What to Do If a Condom Breaks

Steps to Take to Prevent HIV Infection or Pregnancy

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Few accidents bring on the kind of panic that a condom breaking during sex can cause. After all, that thin sheath of latex or polyurethane is often the only thing protecting two intimate partners from a sexually transmitted infection or an unwanted pregnancy—or both, depending on the situation.

Though in the moment a broken condom can invoke fear of serious repercussions, it's more than likely that no harm will be done if the situation is dealt with promptly. It may also provide an opportunity to review how to properly choose and use condoms to reduce the risk of breakage in the future.

Immediate Steps

If a condom breaks during intercourse, stop immediately and assess with your partner what has happened by considering three questions:

  • Is the condom still on the penis or has it disappeared inside the vagina or rectum?
  • Were you just starting to have sex or were you near the point of ejaculation?
  • Did the breakage happen after ejaculation?

If you're sure the condom broke after ejaculation and that there was an exchange of semen or other bodily fluids, try to remove as much semen from the vagina or rectum as possible. Women can expel semen from the vagina by squatting and pushing with their vaginal muscles (as if trying to have a bowel movement).

Both men and women who were engaged in receptive anal sex when ejaculation took place can discharge semen and other fluids by sitting on the toilet and bearing down.

Afterward, the genital area can be gently washed with soap and water. Do not douche, scrub, or use a harsh disinfectant.

Douching can strip away protective bacteria from the mucosal tissues of the vagina and physically disrupt delicate membranes. Disinfectants also can damage mucosal cells as well as cause an inflammatory response that may promote (rather than inhibit) HIV infection.

Preventing HIV Infection

If you know, or even suspect, that fluids were exchanged as a result of a condom breaking during sex and your HIV status or that of your partner is positive or unknown, the ideal next move is to go to the nearest clinic or emergency room with your partner.

Explain to the intake doctor or nurse exactly what has happened. You'll likely be given a rapid HIV test to assess whether you and/or your partner has HIV.

Even if both tests are negative, you may still be advised to start a 28-day course of antiretroviral medication consisting of a combination drug containing emtricitabine and tenofovir, available as either Truvada or Descovy, plus raltegravir (400 mg) twice daily or dolutegravir (50 mg) once daily.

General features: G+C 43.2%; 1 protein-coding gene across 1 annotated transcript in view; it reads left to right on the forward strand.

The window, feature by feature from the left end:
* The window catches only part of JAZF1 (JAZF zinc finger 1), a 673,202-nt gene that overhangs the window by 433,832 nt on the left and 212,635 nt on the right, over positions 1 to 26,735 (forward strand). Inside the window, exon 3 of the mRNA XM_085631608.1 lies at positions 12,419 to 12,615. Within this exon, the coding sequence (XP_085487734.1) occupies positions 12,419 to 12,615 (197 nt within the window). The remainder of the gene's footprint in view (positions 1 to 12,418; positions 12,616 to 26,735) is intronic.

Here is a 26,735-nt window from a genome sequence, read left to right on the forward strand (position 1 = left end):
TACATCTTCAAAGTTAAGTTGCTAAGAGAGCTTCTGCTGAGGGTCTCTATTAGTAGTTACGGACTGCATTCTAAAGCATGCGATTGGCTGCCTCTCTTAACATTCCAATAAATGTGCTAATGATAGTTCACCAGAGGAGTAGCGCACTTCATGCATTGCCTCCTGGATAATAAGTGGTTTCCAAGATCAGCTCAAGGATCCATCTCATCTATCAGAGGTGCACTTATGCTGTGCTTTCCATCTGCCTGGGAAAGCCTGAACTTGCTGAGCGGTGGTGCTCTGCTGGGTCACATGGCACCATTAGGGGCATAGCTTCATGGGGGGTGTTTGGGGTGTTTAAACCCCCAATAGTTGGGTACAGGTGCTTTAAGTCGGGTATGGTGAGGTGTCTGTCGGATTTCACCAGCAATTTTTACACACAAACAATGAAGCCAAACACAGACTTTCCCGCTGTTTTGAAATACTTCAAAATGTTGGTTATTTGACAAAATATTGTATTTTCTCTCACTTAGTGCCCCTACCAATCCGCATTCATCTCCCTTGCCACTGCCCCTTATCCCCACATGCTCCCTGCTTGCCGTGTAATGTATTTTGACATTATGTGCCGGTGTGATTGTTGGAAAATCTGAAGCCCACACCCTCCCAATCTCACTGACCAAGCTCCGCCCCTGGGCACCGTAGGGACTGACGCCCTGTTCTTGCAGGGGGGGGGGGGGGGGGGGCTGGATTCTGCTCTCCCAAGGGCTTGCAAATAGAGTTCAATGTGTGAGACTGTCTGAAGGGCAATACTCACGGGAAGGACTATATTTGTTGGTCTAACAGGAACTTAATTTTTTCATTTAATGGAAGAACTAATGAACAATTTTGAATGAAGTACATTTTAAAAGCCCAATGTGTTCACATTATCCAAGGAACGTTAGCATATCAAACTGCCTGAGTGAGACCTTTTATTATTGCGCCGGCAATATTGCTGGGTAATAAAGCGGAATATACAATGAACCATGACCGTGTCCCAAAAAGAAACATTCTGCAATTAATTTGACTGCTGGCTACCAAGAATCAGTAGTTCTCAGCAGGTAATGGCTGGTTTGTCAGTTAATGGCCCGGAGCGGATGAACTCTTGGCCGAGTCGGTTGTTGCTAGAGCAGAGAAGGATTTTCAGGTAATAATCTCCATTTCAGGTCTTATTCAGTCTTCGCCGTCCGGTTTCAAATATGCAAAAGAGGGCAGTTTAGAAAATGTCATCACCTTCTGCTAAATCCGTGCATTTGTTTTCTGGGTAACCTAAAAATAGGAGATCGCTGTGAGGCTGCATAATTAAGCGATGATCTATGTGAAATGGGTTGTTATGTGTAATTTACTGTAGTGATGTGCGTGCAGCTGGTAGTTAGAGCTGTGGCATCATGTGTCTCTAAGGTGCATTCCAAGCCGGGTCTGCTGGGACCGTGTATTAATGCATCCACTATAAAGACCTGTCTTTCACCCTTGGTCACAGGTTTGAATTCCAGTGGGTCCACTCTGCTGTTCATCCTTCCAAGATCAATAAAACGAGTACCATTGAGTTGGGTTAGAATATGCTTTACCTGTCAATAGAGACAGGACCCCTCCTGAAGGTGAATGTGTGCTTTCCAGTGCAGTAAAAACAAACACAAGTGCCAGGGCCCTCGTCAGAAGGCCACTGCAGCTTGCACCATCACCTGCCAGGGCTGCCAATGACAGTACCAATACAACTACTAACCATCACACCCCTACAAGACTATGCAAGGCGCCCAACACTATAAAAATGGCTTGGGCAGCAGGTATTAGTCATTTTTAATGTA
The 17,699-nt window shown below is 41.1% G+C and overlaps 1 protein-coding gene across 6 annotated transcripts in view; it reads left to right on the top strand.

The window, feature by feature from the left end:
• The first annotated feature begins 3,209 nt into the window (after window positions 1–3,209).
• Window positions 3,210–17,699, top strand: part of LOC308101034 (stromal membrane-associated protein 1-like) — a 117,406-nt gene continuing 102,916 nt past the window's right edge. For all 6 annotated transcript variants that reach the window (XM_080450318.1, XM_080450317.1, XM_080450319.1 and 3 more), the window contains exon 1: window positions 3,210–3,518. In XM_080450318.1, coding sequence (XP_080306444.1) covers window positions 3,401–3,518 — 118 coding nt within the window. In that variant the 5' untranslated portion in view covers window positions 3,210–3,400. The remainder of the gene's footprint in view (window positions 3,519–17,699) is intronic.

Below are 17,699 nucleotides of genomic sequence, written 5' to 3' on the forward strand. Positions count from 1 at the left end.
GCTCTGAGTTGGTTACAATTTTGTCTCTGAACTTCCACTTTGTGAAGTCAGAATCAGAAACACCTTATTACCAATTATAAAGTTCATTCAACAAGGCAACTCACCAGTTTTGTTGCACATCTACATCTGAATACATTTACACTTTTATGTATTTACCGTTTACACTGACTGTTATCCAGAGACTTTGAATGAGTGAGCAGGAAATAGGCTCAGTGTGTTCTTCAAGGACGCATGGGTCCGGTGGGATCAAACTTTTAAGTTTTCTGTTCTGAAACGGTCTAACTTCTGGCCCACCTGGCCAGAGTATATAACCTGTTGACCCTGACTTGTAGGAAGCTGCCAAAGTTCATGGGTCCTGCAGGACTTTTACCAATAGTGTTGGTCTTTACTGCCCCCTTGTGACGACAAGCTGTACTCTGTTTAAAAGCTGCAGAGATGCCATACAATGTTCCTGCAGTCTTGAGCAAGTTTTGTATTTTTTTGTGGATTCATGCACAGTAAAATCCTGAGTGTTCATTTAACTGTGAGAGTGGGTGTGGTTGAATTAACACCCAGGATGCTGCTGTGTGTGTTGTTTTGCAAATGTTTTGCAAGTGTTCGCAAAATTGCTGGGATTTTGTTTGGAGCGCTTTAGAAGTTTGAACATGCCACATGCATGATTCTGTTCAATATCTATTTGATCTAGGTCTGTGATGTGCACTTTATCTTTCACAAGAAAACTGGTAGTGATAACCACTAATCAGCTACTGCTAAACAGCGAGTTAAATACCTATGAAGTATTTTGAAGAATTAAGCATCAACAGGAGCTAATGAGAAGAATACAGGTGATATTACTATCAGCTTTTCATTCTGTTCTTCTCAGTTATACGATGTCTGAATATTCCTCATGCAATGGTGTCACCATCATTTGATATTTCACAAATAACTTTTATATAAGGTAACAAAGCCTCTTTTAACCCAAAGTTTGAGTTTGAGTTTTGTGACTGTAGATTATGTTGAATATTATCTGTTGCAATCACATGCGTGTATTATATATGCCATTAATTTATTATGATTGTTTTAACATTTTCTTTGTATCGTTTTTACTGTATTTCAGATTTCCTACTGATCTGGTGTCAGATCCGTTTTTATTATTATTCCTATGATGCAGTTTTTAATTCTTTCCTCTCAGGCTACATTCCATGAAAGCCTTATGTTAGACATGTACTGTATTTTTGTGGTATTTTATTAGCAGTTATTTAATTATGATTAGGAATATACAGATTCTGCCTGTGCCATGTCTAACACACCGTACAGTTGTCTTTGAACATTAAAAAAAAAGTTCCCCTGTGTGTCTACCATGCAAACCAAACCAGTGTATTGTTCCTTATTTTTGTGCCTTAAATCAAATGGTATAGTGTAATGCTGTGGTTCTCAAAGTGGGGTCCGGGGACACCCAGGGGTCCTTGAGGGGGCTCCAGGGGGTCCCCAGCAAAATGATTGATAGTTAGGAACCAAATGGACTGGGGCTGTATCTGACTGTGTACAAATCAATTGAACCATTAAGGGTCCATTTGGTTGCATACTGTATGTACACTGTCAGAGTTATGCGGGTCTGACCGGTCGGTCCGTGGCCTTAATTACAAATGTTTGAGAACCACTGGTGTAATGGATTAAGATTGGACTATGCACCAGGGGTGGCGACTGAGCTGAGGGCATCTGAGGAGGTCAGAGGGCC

This medication is used to help treat HIV infection and works by slowing the spread of the virus in the body. When given to prevent HIV infection, it's called HIV post-prophylaxis therapy (PEP). 

Although PEP should ideally be started within 24 hours of possible exposure to HIV, it is often still effective if prescribed within 48 (and maybe 72) hours of exposure.

Preventing Pregnancy

Pregnancy is the other potential consequence of condom breakage when another form of contraception is not being used. For a woman in this situation, emergency contraception can effectively prevent pregnancy.

There are several options: two so-called morning-after pills, and a particular type of intrauterine device (IUD).

Plan B One-Step

Available over the counter, the Plan B One-Step (levonorgestrel) pill is in a class of drugs called progestins. It works by preventing ovulation or preventing an egg from being fertilized by sperm; it may also change the uterine lining.

It is a single-dose contraceptive to be taken within 72 hours. There are numerous generic versions of Plan B One-Step, including Next Choice One DoseAfterPillMy Way, and Take Action.


Also a single-dose contraceptive, Ella (ulipristal acetate) requires a prescription. It works by delaying ovulation or preventing it, or by changing the lining of the uterus. It can be taken within five days, but as soon as possible is better.

ParaGard IUD T-380A

This T-shaped contraceptive device is wrapped in copper, which it releases in tiny amounts to prevent pregnancy. It does this by interfering with the movement of sperm toward an egg and by making changes in the uterine lining. If inserted by a doctor within five days of unprotected sex, ParaGard can lower the risk of pregnancy by 99.9%.

Preventing Condom Breakage

Takes these tips to reduce the risk of a torn condom:

  • Never use an expired condom or one that has been stored in either hot or cold temperatures (such as a wallet or the glove compartment of a car).
  • Don't double up on condoms. Wearing two at once creates friction that can cause one of them to break.
  • Never use oil-based lubricants, such as Vaseline, and avoid nonoxynol-9 products, which can inflame vaginal and rectal tissues. Look for an approved water- or silicone-based lubricant and use plenty of it.
  • Use properly sized condoms. A too-large condom could easily slip off, while one that's too small is more likely to break.
  • Never reuse a condom.

Frequently Asked Questions

  • What does a broken condom look like?

    It is easy to tell if there is an obvious rip, but smaller tears may be harder to see. If you are concerned about a broken condom, examine it and see if there is any semen leaking out. That likely indicates a small puncture.

  • How can you remove a broken condom from the vagina or rectum?

    If you can comfortably reach in with clean fingers and pull out the condom, it is safe to do so, but it will be easier if you first relax your muscles. If you are unable to reach it, a doctor can use a speculum to help remove it.

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